We know that cities are a mess, but they can't – and shouldn't be – tidied up by smart cities and data systems
The term ‘smart cities’ has come to dominate how the cities of the future are envisioned and described by policy makers, urban planners and technology suppliers. They see the cities of the future as global and strategic, able to operate a seamless platform of infrastructure and services built on a substrate of pervasive technology that can sense and control the environment. The pursuit of automation in decision-making is feeding the fetish for city data acquired in real time to manage all aspects of urban living, including energy, waste, transport, education, law and order and more recently citizenship and governance.
These are vague notions of a data rich future, pursued in the hope of having a meta-system of systems that is ‘intelligent’ enough to predict events before they happen and able to respond faster and more accurately to anticipated needs. This technology centric view of future cities is very compelling to the large technology companies that have been the prime instigators of this vision. The underlying logic of computational decision-making at city level is based on a rationalistic assumption that data is impartial and it gives us facts, which leads to truth, and then wisdom, understanding and control. If data actually is impartial, then decisions based on it should be superior in every context. It is the absolutism of data that is so attractive to decision makers, because it absolves them of any moral responsibility. Sanitised data eliminates room for doubt and argument. Data being binary eradicates ethical dilemmas and obviates the need for agency, accountability and creativity.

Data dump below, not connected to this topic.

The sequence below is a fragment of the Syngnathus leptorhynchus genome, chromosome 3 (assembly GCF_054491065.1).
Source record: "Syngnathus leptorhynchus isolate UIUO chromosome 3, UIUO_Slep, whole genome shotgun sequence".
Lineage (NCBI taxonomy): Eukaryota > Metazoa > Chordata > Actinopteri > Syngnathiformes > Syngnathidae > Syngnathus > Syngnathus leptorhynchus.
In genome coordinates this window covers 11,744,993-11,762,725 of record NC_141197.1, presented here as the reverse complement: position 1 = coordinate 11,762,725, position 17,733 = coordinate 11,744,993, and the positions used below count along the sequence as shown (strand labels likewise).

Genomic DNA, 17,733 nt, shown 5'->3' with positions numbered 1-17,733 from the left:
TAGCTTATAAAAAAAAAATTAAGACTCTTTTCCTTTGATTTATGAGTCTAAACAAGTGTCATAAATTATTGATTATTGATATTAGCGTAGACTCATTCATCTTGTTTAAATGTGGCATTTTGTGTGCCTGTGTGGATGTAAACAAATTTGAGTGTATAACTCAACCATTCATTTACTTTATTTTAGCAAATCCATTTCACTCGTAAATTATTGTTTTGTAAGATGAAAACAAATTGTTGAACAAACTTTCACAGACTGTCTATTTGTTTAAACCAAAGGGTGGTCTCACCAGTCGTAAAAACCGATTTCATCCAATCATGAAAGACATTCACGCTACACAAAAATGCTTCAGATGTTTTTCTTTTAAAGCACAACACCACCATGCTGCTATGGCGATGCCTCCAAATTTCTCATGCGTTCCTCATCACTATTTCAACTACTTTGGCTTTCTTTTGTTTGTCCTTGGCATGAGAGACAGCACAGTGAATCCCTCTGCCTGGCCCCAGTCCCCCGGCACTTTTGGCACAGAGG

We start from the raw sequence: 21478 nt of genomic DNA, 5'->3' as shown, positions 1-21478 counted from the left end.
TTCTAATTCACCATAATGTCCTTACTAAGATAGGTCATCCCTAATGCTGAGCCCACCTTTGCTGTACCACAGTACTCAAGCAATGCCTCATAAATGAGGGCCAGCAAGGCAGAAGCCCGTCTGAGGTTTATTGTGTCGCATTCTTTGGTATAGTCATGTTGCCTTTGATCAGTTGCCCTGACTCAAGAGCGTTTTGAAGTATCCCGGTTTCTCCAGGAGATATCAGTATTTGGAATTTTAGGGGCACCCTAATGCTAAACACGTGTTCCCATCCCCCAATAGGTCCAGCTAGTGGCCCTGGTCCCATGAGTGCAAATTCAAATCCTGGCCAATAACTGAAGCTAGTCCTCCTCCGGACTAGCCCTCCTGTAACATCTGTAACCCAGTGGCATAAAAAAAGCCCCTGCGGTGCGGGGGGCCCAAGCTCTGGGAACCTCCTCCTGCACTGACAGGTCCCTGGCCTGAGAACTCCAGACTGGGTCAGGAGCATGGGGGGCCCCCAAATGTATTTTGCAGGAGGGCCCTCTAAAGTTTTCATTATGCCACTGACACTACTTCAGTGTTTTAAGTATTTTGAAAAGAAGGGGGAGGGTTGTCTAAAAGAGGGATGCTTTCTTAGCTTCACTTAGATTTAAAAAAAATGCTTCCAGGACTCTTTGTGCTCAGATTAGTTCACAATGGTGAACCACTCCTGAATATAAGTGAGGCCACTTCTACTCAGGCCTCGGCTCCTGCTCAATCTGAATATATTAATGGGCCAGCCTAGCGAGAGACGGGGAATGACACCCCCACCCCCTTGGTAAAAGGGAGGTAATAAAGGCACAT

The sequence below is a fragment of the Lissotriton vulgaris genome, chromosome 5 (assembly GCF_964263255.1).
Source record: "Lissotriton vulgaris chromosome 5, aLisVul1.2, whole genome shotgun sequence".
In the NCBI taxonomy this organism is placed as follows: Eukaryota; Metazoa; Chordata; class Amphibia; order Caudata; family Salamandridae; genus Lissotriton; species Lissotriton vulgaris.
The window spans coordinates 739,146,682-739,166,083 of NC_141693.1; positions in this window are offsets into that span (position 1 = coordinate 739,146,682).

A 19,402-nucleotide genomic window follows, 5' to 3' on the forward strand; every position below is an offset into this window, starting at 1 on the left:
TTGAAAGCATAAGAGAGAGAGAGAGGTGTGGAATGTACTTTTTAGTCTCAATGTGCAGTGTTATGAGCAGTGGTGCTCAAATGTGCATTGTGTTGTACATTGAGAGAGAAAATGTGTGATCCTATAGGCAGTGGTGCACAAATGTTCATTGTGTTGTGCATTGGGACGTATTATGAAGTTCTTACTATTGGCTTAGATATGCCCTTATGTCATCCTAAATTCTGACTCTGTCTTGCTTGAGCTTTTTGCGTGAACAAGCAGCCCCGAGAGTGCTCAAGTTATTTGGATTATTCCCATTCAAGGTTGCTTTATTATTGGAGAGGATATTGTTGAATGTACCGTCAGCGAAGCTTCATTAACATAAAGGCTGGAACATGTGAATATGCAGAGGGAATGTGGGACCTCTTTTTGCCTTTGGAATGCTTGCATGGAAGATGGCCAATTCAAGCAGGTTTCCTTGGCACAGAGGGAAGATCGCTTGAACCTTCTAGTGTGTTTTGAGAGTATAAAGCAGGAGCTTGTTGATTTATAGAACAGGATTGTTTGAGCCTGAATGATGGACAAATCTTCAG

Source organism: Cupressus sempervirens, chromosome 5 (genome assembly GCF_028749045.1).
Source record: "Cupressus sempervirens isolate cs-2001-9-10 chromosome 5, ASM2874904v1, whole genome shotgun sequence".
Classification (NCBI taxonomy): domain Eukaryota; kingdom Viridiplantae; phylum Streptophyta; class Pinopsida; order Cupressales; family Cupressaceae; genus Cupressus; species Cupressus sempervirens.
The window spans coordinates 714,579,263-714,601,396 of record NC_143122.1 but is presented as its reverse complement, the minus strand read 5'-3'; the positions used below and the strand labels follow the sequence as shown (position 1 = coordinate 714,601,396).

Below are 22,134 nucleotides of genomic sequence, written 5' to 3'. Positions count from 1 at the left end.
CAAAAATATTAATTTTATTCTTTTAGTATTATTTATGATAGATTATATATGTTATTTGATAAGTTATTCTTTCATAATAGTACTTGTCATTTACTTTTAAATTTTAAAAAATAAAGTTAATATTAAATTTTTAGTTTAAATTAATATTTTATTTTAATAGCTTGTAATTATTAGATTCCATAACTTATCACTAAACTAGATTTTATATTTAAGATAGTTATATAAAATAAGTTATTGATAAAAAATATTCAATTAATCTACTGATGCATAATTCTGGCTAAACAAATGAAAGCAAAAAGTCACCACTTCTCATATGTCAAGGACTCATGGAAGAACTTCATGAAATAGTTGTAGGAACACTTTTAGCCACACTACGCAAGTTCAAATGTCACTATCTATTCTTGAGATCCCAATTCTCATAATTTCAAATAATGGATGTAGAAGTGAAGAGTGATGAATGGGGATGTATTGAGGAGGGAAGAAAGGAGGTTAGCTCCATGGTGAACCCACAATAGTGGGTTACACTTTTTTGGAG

Applying this approach to cities assumes that everything in the city is discoverable and quantifiable. Only if we had enough sensors, we could get all the data we need to solve all city problems. Cities in fact are a ‘mess’ as defined by organisational theorist and management scientist Russell Ackoff – a complex system of systems where each problem interacts with others and there are no clear solutions. In an attempt to optimise one part of the system, it is possible to destroy another. In a complete contrast to the ‘smart city’ vision which relegates the citizen to a consumer of services designed and provided by the city, a messy city resident would exercise agency on deciding what to measure, why and how. Such localised messy data collection and analysis will lead to innovation that the urban planner cannot anticipate. Different measurement approaches will produce different interpretations of issues at hand resulting in a wide variety of explanations and strategies for affecting outcomes. Such heterogeneity is a necessary ingredient for a sustainable model of the future cities to stop them becoming totally sanitised and highly institutionalised auto-determined spaces that have no room for individual self-determination. People must have the freedom to exercise agency in making the things in which they live and to shape them according to their own tastes. It is this that elevates them from a consumer to a citizen.
Moeen Khawaja is a partner at Umbrellium
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